The Monticello Valley has always been a ranching and farming community and it remains so today, producing organic vegetables and award-winning balsamic vinegar. But it’s true that it’s not as bustling as in the past. The large Monticello Public School, mentioned earlier, has been reduced to a picturesque shell. Built in 1935, it’s said the school burned down when a student’s chemistry experiment exploded. However, that may be nothing more than a rumor. The plaza, quiet and empty during my visit, once provided a thick-walled adobe fortress complete with gun holes to guard against Apache attacks. A couple homes on the outskirts of town, one fairly large, appear long-abandoned, with vintage vehicles parked outside in various degrees of decay. Of course, I was in heaven.
On the other hand, the San Ignacio Catholic Church, built in 1867, is well-maintained and lovely. Located on the north side of the plaza, services are still held there. There may yet be a dried-out pump organ in the choir loft. Restored territorial-style homes with corrugated tin roofs peak from behind lush greenery. What appears to have once been an antique store sits silently to the east of the plaza. Quite derelict in a photo in Varney’s book, it’s clearly been restored, even if it’s now vacant again. Within its cool, blue walls are many of the antiques that must’ve once been for sale and the ceiling shows several large, beautiful vigas running lengthwise. Outside are a low, weathered, wooden patio and an old bench. Anybody want to go in on the place with me? That’s it below.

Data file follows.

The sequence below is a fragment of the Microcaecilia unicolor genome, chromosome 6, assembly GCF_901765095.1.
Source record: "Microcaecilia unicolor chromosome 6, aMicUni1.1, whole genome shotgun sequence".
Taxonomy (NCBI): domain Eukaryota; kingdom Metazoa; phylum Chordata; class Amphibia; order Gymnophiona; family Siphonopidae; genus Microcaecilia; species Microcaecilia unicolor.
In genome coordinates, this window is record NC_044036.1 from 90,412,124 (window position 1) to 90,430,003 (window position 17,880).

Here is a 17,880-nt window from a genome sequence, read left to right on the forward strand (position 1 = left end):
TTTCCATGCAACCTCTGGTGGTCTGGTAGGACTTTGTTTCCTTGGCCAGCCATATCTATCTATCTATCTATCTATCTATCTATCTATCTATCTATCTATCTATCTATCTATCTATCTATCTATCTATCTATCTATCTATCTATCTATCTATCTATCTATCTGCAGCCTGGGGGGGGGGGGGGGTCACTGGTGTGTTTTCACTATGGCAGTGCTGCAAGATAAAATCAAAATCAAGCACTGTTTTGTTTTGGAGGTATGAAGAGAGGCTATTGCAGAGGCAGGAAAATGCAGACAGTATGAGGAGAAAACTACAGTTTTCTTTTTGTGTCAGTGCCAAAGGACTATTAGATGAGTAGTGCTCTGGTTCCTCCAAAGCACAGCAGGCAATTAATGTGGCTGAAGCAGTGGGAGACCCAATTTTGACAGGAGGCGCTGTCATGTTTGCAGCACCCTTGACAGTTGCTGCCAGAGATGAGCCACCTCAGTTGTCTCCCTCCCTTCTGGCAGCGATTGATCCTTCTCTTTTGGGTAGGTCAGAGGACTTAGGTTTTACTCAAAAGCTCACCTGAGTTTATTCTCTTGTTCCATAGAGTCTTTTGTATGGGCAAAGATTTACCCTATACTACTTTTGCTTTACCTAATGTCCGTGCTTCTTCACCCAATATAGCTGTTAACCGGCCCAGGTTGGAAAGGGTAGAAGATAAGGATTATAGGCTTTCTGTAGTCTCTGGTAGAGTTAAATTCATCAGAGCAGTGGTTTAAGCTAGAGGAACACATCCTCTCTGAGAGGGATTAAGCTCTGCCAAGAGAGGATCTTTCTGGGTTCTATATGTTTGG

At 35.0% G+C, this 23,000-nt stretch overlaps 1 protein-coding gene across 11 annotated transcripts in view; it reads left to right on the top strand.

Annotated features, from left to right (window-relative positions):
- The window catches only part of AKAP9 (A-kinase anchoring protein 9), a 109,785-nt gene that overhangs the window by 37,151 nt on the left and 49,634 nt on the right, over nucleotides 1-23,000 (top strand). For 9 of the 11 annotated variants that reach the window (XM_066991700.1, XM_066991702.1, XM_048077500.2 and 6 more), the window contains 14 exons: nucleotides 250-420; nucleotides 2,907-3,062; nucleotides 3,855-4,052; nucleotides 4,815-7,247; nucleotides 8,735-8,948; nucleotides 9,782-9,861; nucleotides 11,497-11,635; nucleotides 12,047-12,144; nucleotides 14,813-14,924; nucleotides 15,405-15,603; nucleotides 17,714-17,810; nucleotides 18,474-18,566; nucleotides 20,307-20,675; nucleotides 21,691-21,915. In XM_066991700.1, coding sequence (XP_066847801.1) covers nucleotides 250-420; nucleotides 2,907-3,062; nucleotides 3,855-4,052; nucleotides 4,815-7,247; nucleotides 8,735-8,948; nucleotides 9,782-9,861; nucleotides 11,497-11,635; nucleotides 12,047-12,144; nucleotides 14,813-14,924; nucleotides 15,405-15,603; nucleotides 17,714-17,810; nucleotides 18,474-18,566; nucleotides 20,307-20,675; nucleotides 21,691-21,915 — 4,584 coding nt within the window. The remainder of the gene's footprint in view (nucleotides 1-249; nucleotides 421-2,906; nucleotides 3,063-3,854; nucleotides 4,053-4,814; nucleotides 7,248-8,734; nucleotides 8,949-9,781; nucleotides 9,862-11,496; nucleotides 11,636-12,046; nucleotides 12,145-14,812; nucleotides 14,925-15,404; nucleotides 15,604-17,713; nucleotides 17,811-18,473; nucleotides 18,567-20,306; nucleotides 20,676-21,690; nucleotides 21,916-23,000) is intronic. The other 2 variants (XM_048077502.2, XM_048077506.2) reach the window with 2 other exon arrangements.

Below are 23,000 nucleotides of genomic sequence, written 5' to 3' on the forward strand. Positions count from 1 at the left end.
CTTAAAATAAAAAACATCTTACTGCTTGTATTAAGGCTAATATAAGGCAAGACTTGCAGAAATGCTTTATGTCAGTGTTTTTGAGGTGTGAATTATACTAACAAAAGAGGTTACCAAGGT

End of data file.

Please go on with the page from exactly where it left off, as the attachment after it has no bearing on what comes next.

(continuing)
In 1910, at its peak, Monticello had 573 residents and there may have once been more than 1,000 families throughout the valley, which includes the adjacent town of Placita. The 2012 census has the population at 135, yet most folks probably don’t live in town year-round. I saw only a few people, all of which passed by in cars or trucks as I took photos along the roadside.
I attempted to get to the cemetery southwest of the plaza, but after crossing the shallow Alamosa River ran into several private property signs without a graveyard in sight. It’s a shame, because I hate to miss an old cemetery. But it does provide an excuse for a return visit. As if I needed an excuse! To further prove that point, as I left, four cow ponies crested the rise beside the cars pictured below. You might be able to make out the hawk soaring through the upper right of the frame. Extraordinarily charming indeed.
Most information for this post came from the NM ghost town books of Varney and Harris, with a bit from The Place Names of New Mexico. The now defunct website Viva New Mexico, and Legends of America were also useful. Ghosttowns.com has a couple interesting tidbits and Bestplaces.net presents demographic info from 2016. New Mexico True, the state’s official tourism website, gets much more wrong than right, but at least they tried.
John Mulhouse moved to Albuquerque in 2009 after spending the previous decade in Minnesota, Georgia, Tennessee, and California. He loves the desert, realizes it doesn’t care too much about him, and thinks that’s all as it should be. More of his documentation of the lost, abandoned, beaten, and beautiful can be found at the City of Dust blog and the City of Dust Facebook page.